Berkeley officials said they plan to submit a work plan for dredging Aquatic Park lagoon to the State Water Resources Control Board for approval, according to city and state officials.
The city’s Public Works Department dredged the lagoon at the north end of the park and dumped sludge along the shoreline last week without requesting a permit from the state water board. Local environmentalists and city officials complained that the sludge—likely toxic, they said—was dumped on a popular bird watching site and adjacent to one of the main wading-bird foraging spots.
The approximately 30 truckloads of spoils dumped near the west end of the park near the Berkeley Rowing and Paddling Club have been covered by black plastic sheets and burlap bags to prepare for rain.
Loren Jensen, supervising engineer at Public Works, said that W.R. Forde, the contractor hired by the city for the dredging, was responsible for testing the spoils.
“We are waiting for the test results to come back to figure out where we are going to dispose [ of the sludge],” he said Wednesday.
The lagoon is dredged every 15 years to clear out debris around the tidal tubes and to clean out the Strawberry Creek storm drain in order to improve circulation. The procedure costs the city about $80,000, which is taken from the General Fund.
Jensen acknowledged that the contractors hired by the city had not used proper methods for disposing of the sludge.
City Manager Phil Kamlarz said that the city was testing the sludge independently and coordinating with Lauren Marcus Associates, the consultants hired by the city to advise the Aquatics Park subcommittee on future projects, to determine the sludge’s impact on the park’s natural habitat and its proper disposal.
Brian Wines, who oversees permits for Alameda County at the state water board, told the Planet that a permit for dredging was required for the project, but none had been obtained.
“When you disturb the sediments, it increases the turbidity of the water,” he said. “Particles tend to get into the gills of some fish. Sometimes the water gets cloudy and it affects the sight of the fish and prevents them from finding their prey. In some cases when you dredge buried sediments which have very low levels of oxygen, it can reduce the level further.”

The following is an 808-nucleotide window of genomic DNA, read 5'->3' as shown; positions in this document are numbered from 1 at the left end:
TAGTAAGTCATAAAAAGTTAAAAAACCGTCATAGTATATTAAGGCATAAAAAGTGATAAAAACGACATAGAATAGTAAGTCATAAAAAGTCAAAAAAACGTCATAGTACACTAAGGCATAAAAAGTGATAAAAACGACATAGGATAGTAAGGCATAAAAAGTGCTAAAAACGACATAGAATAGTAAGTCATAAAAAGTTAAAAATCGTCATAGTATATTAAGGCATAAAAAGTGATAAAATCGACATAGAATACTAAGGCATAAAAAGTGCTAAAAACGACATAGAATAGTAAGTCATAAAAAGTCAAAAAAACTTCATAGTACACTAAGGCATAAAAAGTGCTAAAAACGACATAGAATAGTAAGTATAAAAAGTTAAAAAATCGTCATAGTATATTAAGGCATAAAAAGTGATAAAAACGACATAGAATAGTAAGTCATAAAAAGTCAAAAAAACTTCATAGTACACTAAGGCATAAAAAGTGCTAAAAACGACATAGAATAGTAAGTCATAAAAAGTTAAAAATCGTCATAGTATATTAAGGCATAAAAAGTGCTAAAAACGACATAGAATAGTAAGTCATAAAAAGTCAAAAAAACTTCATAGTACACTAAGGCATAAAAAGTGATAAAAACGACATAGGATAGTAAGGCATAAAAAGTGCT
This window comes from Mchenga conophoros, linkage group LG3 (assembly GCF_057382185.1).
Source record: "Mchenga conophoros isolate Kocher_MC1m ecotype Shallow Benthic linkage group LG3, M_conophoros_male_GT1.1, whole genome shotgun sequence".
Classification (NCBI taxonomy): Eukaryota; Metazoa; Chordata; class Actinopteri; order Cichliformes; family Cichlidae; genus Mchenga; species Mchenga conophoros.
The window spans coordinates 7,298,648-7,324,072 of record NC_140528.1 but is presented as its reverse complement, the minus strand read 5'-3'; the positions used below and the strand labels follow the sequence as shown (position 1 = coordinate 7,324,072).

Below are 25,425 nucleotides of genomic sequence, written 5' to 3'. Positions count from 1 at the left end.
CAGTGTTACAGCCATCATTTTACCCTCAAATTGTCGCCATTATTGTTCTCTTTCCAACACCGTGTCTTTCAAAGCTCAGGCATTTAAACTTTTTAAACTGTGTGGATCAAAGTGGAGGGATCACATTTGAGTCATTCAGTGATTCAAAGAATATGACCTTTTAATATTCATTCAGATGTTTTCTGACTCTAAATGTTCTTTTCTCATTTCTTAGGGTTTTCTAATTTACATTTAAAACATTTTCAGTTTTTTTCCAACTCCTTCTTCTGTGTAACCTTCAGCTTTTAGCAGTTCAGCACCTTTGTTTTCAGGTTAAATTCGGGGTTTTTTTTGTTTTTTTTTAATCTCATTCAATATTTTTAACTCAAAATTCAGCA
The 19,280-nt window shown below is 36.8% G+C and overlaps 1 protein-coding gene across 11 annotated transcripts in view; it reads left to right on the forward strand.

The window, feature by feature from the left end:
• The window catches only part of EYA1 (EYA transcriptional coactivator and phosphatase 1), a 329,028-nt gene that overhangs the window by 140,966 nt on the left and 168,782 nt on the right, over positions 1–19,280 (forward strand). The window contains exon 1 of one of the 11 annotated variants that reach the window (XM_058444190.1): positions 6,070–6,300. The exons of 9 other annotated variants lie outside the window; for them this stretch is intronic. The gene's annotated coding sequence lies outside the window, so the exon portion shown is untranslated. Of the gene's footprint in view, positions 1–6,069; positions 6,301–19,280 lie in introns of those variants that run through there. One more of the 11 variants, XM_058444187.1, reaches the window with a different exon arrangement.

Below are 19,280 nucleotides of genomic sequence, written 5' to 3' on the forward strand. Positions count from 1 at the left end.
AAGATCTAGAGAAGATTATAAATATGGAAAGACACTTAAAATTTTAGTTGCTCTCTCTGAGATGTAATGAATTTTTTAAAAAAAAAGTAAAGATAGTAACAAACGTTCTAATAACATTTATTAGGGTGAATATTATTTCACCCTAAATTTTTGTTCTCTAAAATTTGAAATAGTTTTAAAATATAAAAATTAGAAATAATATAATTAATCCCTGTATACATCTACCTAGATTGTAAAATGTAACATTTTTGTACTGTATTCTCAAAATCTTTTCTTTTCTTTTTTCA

Berkeley Councilmember Darryl Moore—whose district includes the park—told the Planet this week that he was disappointed that the city had refrained from adding a time-critical item concerning the Aquatics Park dredging to the Nov. 27 City Council agenda.
“It’s very disturbing that the city did not get a right permit for the dredging and dumped the sludge in an inappropriate area,” he said. “The city manager has told me that he will address my concerns through a report at the City Council meeting. But I am not sure if that report will be able to address all my concerns. If that’s the case then I will move it to an action item. I want to know who’s to blame.”
Jensen said that the State Water Resources Control Board and the Army Corps of Engineers—the two regulatory bodies responsible for issuing dredging permits—had told project manager Hamid Kondazi that a permit wasn’t required, but he couldn’t provide any documentation to support that claim.
“It’s important we find out how to prevent this from happening in the future,” Moore said. “The city must act quickly to ensure that potential hazardous waste is stored properly and that any environmental impacts due to improper handling of this waste is minimized before there is any further damage to the delicate ecosystem in the Aquatic Park.”
He added that he wanted to see the specific guidelines given to the contractor on how to conduct the dredging. The Planet has requested a copy of the contract but has yet to receive a reply.
Although the city’s website reveals that W.R. Forde was paid $83,450 for dredging a storm drain at Aquatic Park, Jensen said the work was not to clean a drain but rather to improve the water quality of the lagoon.
Claudette Ford, director of public works, said at the City Council Agenda Committee meeting Monday that she disagreed with the use of the term dredging for the park lagoon project.
She said that her department was working with the regional water board to find out what happened and resolve the issue. Ford did not return calls from the Planet for comment.